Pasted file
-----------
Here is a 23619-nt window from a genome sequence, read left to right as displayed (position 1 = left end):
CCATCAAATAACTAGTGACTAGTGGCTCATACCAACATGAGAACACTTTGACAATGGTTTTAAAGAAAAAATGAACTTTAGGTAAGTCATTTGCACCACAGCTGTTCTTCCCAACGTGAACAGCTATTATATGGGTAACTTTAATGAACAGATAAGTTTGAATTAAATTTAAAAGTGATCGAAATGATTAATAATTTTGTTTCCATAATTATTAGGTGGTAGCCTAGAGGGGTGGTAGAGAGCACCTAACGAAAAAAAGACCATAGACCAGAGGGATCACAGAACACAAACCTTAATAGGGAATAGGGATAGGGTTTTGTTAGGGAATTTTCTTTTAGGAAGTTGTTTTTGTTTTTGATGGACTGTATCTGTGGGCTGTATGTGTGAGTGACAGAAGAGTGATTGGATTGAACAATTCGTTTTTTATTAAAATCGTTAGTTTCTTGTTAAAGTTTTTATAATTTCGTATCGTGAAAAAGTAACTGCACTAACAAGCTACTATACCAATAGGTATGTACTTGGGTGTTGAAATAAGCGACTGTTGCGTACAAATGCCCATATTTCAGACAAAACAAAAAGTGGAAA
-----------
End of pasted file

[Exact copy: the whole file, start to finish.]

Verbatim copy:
Here is a 23619-nt window from a genome sequence, read left to right as displayed (position 1 = left end):
CCATCAAATAACTAGTGACTAGTGGCTCATACCAACATGAGAACACTTTGACAATGGTTTTAAAGAAAAAATGAACTTTAGGTAAGTCATTTGCACCACAGCTGTTCTTCCCAACGTGAACAGCTATTATATGGGTAACTTTAATGAACAGATAAGTTTGAATTAAATTTAAAAGTGATCGAAATGATTAATAATTTTGTTTCCATAATTATTAGGTGGTAGCCTAGAGGGGTGGTAGAGAGCACCTAACGAAAAAAAGACCATAGACCAGAGGGATCACAGAACACAAACCTTAATAGGGAATAGGGATAGGGTTTTGTTAGGGAATTTTCTTTTAGGAAGTTGTTTTTGTTTTTGATGGACTGTATCTGTGGGCTGTATGTGTGAGTGACAGAAGAGTGATTGGATTGAACAATTCGTTTTTTATTAAAATCGTTAGTTTCTTGTTAAAGTTTTTATAATTTCGTATCGTGAAAAAGTAACTGCACTAACAAGCTACTATACCAATAGGTATGTACTTGGGTGTTGAAATAAGCGACTGTTGCGTACAAATGCCCATATTTCAGACAAAACAAAAAGTGGAAA